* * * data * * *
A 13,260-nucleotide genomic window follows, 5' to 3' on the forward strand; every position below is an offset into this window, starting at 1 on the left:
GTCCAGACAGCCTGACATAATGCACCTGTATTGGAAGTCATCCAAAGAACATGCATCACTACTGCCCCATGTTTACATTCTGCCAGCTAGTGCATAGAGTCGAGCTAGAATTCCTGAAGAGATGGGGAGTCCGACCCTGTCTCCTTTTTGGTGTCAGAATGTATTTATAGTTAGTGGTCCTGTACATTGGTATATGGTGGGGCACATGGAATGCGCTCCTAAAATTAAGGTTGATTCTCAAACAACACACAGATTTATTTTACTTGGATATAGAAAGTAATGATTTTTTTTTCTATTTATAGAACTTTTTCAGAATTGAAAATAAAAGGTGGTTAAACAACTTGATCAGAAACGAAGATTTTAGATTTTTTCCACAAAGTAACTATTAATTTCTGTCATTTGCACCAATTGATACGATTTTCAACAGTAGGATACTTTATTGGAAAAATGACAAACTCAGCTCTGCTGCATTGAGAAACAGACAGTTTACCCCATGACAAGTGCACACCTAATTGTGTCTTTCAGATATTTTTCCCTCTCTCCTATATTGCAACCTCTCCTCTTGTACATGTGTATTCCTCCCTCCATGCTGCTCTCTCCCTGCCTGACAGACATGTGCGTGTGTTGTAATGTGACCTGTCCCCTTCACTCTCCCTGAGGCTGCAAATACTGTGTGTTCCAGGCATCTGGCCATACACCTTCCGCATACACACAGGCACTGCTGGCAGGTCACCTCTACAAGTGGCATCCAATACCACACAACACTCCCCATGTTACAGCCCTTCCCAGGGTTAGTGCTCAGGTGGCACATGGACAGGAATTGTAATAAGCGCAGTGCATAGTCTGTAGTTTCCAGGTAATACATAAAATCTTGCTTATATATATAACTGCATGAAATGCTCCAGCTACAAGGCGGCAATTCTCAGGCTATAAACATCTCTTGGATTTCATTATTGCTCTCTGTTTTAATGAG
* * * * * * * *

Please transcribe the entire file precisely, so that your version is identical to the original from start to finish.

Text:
A 13,260-nucleotide genomic window follows, 5' to 3' on the forward strand; every position below is an offset into this window, starting at 1 on the left:
GTCCAGACAGCCTGACATAATGCACCTGTATTGGAAGTCATCCAAAGAACATGCATCACTACTGCCCCATGTTTACATTCTGCCAGCTAGTGCATAGAGTCGAGCTAGAATTCCTGAAGAGATGGGGAGTCCGACCCTGTCTCCTTTTTGGTGTCAGAATGTATTTATAGTTAGTGGTCCTGTACATTGGTATATGGTGGGGCACATGGAATGCGCTCCTAAAATTAAGGTTGATTCTCAAACAACACACAGATTTATTTTACTTGGATATAGAAAGTAATGATTTTTTTTTCTATTTATAGAACTTTTTCAGAATTGAAAATAAAAGGTGGTTAAACAACTTGATCAGAAACGAAGATTTTAGATTTTTTCCACAAAGTAACTATTAATTTCTGTCATTTGCACCAATTGATACGATTTTCAACAGTAGGATACTTTATTGGAAAAATGACAAACTCAGCTCTGCTGCATTGAGAAACAGACAGTTTACCCCATGACAAGTGCACACCTAATTGTGTCTTTCAGATATTTTTCCCTCTCTCCTATATTGCAACCTCTCCTCTTGTACATGTGTATTCCTCCCTCCATGCTGCTCTCTCCCTGCCTGACAGACATGTGCGTGTGTTGTAATGTGACCTGTCCCCTTCACTCTCCCTGAGGCTGCAAATACTGTGTGTTCCAGGCATCTGGCCATACACCTTCCGCATACACACAGGCACTGCTGGCAGGTCACCTCTACAAGTGGCATCCAATACCACACAACACTCCCCATGTTACAGCCCTTCCCAGGGTTAGTGCTCAGGTGGCACATGGACAGGAATTGTAATAAGCGCAGTGCATAGTCTGTAGTTTCCAGGTAATACATAAAATCTTGCTTATATATATAACTGCATGAAATGCTCCAGCTACAAGGCGGCAATTCTCAGGCTATAAACATCTCTTGGATTTCATTATTGCTCTCTGTTTTAATGAG